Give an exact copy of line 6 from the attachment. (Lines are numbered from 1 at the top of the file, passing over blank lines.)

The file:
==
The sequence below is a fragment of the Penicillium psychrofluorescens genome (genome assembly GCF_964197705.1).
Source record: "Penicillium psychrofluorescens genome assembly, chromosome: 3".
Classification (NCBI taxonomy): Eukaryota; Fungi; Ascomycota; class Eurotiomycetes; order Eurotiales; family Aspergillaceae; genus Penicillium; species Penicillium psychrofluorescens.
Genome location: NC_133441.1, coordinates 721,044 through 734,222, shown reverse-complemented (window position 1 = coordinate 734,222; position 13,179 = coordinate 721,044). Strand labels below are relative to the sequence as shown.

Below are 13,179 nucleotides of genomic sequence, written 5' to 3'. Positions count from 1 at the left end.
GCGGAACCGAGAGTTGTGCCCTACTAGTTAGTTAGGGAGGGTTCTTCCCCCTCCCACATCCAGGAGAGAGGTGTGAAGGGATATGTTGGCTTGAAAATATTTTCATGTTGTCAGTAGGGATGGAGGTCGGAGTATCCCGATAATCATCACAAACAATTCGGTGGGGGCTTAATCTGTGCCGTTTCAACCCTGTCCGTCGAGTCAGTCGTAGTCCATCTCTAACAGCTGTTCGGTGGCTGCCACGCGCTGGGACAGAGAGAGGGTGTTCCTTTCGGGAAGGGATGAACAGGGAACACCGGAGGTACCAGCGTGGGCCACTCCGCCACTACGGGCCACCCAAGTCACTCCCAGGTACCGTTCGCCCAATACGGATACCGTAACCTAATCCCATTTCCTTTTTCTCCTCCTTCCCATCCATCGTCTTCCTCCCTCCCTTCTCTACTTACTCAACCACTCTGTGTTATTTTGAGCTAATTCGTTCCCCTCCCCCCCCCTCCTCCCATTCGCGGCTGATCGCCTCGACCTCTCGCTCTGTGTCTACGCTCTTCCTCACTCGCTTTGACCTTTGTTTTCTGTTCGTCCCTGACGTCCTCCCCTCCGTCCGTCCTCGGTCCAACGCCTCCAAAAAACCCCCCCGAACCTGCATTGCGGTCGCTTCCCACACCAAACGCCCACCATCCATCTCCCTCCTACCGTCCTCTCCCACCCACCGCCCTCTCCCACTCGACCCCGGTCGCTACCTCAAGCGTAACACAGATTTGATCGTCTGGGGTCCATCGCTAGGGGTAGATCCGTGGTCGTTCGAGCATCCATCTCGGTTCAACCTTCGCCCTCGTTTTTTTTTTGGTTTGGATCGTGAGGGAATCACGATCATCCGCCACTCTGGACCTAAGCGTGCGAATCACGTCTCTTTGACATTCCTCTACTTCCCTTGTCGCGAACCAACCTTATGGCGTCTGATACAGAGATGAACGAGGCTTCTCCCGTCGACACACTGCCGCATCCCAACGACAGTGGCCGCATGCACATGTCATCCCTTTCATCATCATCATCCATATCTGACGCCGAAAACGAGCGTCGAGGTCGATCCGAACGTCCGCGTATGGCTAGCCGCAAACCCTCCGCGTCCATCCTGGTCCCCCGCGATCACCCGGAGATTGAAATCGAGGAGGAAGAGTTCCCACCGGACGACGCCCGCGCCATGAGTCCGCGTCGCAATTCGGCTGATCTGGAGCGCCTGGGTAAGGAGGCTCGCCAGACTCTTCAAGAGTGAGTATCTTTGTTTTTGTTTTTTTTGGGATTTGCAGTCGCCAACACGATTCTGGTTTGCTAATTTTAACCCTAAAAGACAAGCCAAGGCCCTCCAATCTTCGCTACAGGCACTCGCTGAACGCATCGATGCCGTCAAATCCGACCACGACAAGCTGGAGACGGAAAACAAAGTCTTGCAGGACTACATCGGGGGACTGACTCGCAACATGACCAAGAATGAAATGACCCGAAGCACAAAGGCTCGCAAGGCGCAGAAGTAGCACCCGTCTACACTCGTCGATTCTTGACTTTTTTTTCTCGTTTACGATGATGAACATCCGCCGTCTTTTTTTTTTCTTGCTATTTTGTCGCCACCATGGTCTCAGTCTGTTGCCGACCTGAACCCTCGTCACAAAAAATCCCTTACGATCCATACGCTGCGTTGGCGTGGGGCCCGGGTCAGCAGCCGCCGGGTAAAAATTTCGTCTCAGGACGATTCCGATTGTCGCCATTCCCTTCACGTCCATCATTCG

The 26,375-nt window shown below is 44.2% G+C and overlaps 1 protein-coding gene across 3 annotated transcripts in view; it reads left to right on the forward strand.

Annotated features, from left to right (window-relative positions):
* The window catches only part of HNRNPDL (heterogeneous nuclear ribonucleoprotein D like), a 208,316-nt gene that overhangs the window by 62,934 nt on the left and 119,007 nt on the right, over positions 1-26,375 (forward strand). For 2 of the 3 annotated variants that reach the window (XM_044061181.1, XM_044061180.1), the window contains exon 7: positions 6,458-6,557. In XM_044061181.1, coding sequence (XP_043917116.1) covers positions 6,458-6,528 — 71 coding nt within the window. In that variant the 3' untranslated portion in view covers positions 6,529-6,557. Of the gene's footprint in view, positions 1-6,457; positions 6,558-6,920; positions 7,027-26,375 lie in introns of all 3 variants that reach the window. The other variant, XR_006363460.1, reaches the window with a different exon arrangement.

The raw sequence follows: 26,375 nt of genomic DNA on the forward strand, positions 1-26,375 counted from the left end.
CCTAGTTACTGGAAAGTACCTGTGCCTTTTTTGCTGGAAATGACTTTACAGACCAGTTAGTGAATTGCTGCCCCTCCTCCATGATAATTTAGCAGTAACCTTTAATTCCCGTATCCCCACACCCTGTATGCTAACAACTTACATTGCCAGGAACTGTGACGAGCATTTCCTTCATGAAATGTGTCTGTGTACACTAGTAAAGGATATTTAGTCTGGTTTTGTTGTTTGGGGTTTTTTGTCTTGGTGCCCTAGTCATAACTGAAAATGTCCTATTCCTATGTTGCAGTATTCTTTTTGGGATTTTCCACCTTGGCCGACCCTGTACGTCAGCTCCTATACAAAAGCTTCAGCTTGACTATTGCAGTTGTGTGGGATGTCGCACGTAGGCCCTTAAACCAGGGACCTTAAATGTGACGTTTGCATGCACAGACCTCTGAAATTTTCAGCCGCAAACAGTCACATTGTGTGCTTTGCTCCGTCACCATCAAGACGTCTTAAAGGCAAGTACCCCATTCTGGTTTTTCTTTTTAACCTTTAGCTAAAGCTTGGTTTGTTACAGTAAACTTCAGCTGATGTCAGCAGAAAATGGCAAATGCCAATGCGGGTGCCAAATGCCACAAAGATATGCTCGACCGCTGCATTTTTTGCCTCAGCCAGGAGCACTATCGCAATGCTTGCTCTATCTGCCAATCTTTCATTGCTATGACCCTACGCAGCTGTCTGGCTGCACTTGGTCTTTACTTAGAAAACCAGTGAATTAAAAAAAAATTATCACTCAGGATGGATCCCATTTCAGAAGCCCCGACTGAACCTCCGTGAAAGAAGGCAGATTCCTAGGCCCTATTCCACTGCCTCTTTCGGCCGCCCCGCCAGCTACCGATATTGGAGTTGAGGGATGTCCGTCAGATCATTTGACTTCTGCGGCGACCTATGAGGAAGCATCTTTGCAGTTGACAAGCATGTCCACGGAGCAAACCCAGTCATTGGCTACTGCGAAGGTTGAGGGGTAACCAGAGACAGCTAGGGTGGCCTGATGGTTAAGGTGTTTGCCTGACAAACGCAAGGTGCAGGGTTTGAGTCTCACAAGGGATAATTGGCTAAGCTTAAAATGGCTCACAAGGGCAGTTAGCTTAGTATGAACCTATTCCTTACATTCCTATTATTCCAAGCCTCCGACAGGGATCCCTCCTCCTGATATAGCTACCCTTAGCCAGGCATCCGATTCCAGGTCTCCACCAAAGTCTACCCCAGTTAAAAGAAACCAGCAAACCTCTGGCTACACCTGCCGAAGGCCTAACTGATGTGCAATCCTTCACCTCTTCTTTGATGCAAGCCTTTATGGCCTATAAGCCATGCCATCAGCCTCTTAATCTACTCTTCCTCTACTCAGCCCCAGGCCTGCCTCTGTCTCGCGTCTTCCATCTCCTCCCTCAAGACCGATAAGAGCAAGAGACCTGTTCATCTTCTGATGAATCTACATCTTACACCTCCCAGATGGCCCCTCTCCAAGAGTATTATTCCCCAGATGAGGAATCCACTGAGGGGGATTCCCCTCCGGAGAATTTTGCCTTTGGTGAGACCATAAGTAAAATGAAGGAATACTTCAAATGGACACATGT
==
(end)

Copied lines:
GCGGAACCGAGAGTTGTGCCCTACTAGTTAGTTAGGGAGGGTTCTTCCCCCTCCCACATCCAGGAGAGAGGTGTGAAGGGATATGTTGGCTTGAAAATATTTTCATGTTGTCAGTAGGGATGGAGGTCGGAGTATCCCGATAATCATCACAAACAATTCGGTGGGGGCTTAATCTGTGCCGTTTCAACCCTGTCCGTCGAGTCAGTCGTAGTCCATCTCTAACAGCTGTTCGGTGGCTGCCACGCGCTGGGACAGAGAGAGGGTGTTCCTTTCGGGAAGGGATGAACAGGGAACACCGGAGGTACCAGCGTGGGCCACTCCGCCACTACGGGCCACCCAAGTCACTCCCAGGTACCGTTCGCCCAATACGGATACCGTAACCTAATCCCATTTCCTTTTTCTCCTCCTTCCCATCCATCGTCTTCCTCCCTCCCTTCTCTACTTACTCAACCACTCTGTGTTATTTTGAGCTAATTCGTTCCCCTCCCCCCCCCTCCTCCCATTCGCGGCTGATCGCCTCGACCTCTCGCTCTGTGTCTACGCTCTTCCTCACTCGCTTTGACCTTTGTTTTCTGTTCGTCCCTGACGTCCTCCCCTCCGTCCGTCCTCGGTCCAACGCCTCCAAAAAACCCCCCCGAACCTGCATTGCGGTCGCTTCCCACACCAAACGCCCACCATCCATCTCCCTCCTACCGTCCTCTCCCACCCACCGCCCTCTCCCACTCGACCCCGGTCGCTACCTCAAGCGTAACACAGATTTGATCGTCTGGGGTCCATCGCTAGGGGTAGATCCGTGGTCGTTCGAGCATCCATCTCGGTTCAACCTTCGCCCTCGTTTTTTTTTTGGTTTGGATCGTGAGGGAATCACGATCATCCGCCACTCTGGACCTAAGCGTGCGAATCACGTCTCTTTGACATTCCTCTACTTCCCTTGTCGCGAACCAACCTTATGGCGTCTGATACAGAGATGAACGAGGCTTCTCCCGTCGACACACTGCCGCATCCCAACGACAGTGGCCGCATGCACATGTCATCCCTTTCATCATCATCATCCATATCTGACGCCGAAAACGAGCGTCGAGGTCGATCCGAACGTCCGCGTATGGCTAGCCGCAAACCCTCCGCGTCCATCCTGGTCCCCCGCGATCACCCGGAGATTGAAATCGAGGAGGAAGAGTTCCCACCGGACGACGCCCGCGCCATGAGTCCGCGTCGCAATTCGGCTGATCTGGAGCGCCTGGGTAAGGAGGCTCGCCAGACTCTTCAAGAGTGAGTATCTTTGTTTTTGTTTTTTTTGGGATTTGCAGTCGCCAACACGATTCTGGTTTGCTAATTTTAACCCTAAAAGACAAGCCAAGGCCCTCCAATCTTCGCTACAGGCACTCGCTGAACGCATCGATGCCGTCAAATCCGACCACGACAAGCTGGAGACGGAAAACAAAGTCTTGCAGGACTACATCGGGGGACTGACTCGCAACATGACCAAGAATGAAATGACCCGAAGCACAAAGGCTCGCAAGGCGCAGAAGTAGCACCCGTCTACACTCGTCGATTCTTGACTTTTTTTTCTCGTTTACGATGATGAACATCCGCCGTCTTTTTTTTTTCTTGCTATTTTGTCGCCACCATGGTCTCAGTCTGTTGCCGACCTGAACCCTCGTCACAAAAAATCCCTTACGATCCATACGCTGCGTTGGCGTGGGGCCCGGGTCAGCAGCCGCCGGGTAAAAATTTCGTCTCAGGACGATTCCGATTGTCGCCATTCCCTTCACGTCCATCATTCG